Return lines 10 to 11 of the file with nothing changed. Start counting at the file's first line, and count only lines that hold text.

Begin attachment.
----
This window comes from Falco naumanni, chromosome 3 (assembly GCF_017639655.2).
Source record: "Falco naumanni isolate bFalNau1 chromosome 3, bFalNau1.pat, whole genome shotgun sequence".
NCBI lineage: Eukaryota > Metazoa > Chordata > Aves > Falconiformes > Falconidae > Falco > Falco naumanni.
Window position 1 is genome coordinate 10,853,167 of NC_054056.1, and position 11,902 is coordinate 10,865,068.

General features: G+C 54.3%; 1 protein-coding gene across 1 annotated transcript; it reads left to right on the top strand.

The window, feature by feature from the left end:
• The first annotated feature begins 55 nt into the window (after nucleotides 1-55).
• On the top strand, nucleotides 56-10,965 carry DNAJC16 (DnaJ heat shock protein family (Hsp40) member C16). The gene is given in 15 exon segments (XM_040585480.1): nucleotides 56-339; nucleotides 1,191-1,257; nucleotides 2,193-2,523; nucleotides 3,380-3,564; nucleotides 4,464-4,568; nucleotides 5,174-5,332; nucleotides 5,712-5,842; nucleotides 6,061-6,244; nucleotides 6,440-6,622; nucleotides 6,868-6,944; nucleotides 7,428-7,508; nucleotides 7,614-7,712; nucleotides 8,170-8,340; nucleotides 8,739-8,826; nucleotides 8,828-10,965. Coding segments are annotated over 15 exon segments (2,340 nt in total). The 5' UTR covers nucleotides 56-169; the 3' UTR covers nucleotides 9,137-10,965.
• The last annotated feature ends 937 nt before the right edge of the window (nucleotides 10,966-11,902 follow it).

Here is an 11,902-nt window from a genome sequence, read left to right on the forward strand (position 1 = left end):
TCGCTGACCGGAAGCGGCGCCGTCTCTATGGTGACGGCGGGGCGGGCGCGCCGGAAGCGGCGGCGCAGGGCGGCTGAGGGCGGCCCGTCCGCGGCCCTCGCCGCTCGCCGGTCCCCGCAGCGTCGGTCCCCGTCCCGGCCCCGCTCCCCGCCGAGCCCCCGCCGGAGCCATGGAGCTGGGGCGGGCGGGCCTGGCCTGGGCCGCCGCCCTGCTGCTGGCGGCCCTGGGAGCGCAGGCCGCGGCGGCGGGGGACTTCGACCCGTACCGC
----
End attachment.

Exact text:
Here is an 11,902-nt window from a genome sequence, read left to right on the forward strand (position 1 = left end):
TCGCTGACCGGAAGCGGCGCCGTCTCTATGGTGACGGCGGGGCGGGCGCGCCGGAAGCGGCGGCGCAGGGCGGCTGAGGGCGGCCCGTCCGCGGCCCTCGCCGCTCGCCGGTCCCCGCAGCGTCGGTCCCCGTCCCGGCCCCGCTCCCCGCCGAGCCCCCGCCGGAGCCATGGAGCTGGGGCGGGCGGGCCTGGCCTGGGCCGCCGCCCTGCTGCTGGCGGCCCTGGGAGCGCAGGCCGCGGCGGCGGGGGACTTCGACCCGTACCGC